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A Week In My Kitchen

As a personal trainer and nutritionist, I routinely get asked what I eat. I hesitate to give the specifics because I do not have the picture perfect diet, nor am I trying to, and my personal tastes and goals are not the same as what others might be. I prefer to offer guidelines on how to eat — lots of veggies, fruits, legumes, beans, nuts, seeds, and, of course, tons of water — small portions frequently throughout the day, and cut down on added sugar and processed foods. Do these things and you will undoubtedly improve your health and achieve/maintain a healthy weight.

But, this week I decided to show a glimpse of what it looks like in my kitchen. This is not a detailed food log, and it leaves out the M&M’s and Girl Scout cookies as well as the trip through the Taco Bell drive-thru. I am a firm believer in the 80/20 rule… 20% of what I eat doesn’t matter as long as the 80% is highly nutritious. But, that is what works for me. You may find a better strategy that works for you as diet is not one size fits all.

I learned about cooking in bulk and eating leftovers when I was a kid being raised by a single mother. She would usually cook a giant pot of chili, lentil or split pea soup, or spaghetti, or brown gravy and mashed potatoes, and we would eat that every day for a week while she was at work. If we didn’t want that, it was PB&J, ramen noodles, or if we were lucky Kraft Mac n Cheese was on sale and she stocked up! I didn’t realize it then, but her frugal way of feeding us, also made sure we had a healthy option while she was working late.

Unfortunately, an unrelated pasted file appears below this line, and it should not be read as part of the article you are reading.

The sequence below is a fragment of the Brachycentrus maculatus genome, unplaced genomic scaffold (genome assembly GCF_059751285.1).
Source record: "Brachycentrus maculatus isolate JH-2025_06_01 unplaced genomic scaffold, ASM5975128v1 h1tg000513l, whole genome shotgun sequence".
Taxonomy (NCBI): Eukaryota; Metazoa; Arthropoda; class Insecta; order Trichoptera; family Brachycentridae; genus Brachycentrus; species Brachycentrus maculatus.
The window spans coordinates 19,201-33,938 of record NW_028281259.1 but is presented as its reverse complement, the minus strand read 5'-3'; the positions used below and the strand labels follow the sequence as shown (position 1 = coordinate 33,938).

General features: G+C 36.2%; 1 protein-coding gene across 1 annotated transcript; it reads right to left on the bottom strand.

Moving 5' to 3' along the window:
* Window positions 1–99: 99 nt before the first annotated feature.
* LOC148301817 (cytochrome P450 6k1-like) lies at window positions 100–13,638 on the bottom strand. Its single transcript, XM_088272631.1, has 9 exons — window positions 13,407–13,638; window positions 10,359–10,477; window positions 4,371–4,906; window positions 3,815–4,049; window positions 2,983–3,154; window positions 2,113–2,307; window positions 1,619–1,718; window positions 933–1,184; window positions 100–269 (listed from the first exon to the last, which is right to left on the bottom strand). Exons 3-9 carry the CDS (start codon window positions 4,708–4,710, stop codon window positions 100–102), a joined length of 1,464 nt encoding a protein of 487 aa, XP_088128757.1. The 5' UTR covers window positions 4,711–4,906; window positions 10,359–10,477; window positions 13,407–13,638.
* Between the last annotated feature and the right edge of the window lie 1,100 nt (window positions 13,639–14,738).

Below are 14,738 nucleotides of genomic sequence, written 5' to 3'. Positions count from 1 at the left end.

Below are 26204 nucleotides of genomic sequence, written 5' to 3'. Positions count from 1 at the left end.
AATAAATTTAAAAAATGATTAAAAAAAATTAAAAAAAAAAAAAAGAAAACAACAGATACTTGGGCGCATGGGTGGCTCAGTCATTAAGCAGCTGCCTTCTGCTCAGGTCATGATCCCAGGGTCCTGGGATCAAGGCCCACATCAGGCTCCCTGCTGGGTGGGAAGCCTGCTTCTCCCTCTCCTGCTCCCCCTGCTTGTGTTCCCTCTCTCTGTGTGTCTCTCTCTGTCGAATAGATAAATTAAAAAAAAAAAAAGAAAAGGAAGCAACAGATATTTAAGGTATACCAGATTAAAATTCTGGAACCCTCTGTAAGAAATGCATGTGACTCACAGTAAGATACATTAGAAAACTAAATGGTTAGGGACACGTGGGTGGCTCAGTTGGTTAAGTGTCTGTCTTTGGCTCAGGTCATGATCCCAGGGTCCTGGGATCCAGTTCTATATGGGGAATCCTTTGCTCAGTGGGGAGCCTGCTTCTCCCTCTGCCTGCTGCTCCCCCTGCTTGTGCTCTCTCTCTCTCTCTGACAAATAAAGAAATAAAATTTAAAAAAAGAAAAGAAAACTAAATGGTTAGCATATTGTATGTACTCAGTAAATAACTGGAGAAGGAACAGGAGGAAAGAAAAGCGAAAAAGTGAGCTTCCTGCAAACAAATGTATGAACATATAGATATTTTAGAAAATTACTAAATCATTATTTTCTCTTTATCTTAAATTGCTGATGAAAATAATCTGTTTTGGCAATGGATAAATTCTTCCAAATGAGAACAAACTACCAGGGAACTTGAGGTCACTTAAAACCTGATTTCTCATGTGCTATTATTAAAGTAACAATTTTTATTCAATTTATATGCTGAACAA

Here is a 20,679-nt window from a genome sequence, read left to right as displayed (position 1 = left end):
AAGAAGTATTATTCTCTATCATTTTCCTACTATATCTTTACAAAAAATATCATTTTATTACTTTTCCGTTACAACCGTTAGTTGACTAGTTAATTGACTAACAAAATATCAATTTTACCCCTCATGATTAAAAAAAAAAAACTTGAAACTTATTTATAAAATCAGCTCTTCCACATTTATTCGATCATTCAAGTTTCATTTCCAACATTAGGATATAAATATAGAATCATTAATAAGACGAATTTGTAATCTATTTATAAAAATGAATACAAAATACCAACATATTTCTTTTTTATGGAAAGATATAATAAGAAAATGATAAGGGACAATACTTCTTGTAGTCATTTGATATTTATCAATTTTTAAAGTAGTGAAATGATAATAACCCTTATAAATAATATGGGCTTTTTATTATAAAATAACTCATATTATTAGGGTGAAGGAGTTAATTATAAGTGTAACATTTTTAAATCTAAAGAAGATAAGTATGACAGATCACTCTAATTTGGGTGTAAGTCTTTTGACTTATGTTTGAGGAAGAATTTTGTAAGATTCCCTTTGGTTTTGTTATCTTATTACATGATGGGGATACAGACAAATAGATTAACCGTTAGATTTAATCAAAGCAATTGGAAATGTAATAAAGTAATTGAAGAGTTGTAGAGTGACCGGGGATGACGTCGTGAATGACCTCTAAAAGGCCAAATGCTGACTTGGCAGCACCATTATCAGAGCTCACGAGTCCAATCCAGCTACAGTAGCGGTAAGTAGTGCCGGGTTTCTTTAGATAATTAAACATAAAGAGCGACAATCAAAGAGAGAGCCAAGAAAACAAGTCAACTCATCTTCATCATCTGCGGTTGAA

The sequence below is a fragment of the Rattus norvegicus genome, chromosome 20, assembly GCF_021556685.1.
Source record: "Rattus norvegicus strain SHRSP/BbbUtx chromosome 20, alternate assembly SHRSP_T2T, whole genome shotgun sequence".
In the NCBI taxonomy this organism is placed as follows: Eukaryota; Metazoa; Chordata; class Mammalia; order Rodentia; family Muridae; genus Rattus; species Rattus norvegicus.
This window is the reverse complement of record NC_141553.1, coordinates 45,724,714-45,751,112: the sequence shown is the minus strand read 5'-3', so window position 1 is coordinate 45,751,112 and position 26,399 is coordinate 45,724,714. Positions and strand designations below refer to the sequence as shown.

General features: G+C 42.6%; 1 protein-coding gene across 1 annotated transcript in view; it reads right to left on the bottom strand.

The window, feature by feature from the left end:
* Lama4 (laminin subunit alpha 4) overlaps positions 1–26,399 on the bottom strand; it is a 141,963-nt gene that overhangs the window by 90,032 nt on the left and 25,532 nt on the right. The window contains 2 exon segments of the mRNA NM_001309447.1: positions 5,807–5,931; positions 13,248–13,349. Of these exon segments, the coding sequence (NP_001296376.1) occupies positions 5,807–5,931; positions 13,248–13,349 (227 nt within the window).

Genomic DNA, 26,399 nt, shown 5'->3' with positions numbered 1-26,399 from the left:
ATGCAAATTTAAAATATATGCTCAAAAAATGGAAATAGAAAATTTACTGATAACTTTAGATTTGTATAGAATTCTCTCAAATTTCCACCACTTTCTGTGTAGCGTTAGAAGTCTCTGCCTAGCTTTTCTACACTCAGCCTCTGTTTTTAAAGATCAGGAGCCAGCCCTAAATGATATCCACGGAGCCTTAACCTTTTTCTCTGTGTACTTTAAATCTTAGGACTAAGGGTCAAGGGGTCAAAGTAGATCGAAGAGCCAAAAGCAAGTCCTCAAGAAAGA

What we had in our kitchen often had no rhyme or reason, but was there because it was on sale and my mother had a coupon. So, when I was young I had to be creative and make things from what was available since I never knew what I’d find. I haven’t had much of an interest in cooking (I like the eating part better!), but I do know how to eat healthy on a budget with little pre-planning. And, the more I prepare meals in bulk the more I enjoy it. It has become “me time” with good music, or an audiobook, and a beer or vodka soda. This week I kept track of the meals I prepared at home so I could share them with you.

Here is a what a typical week looks like at my house: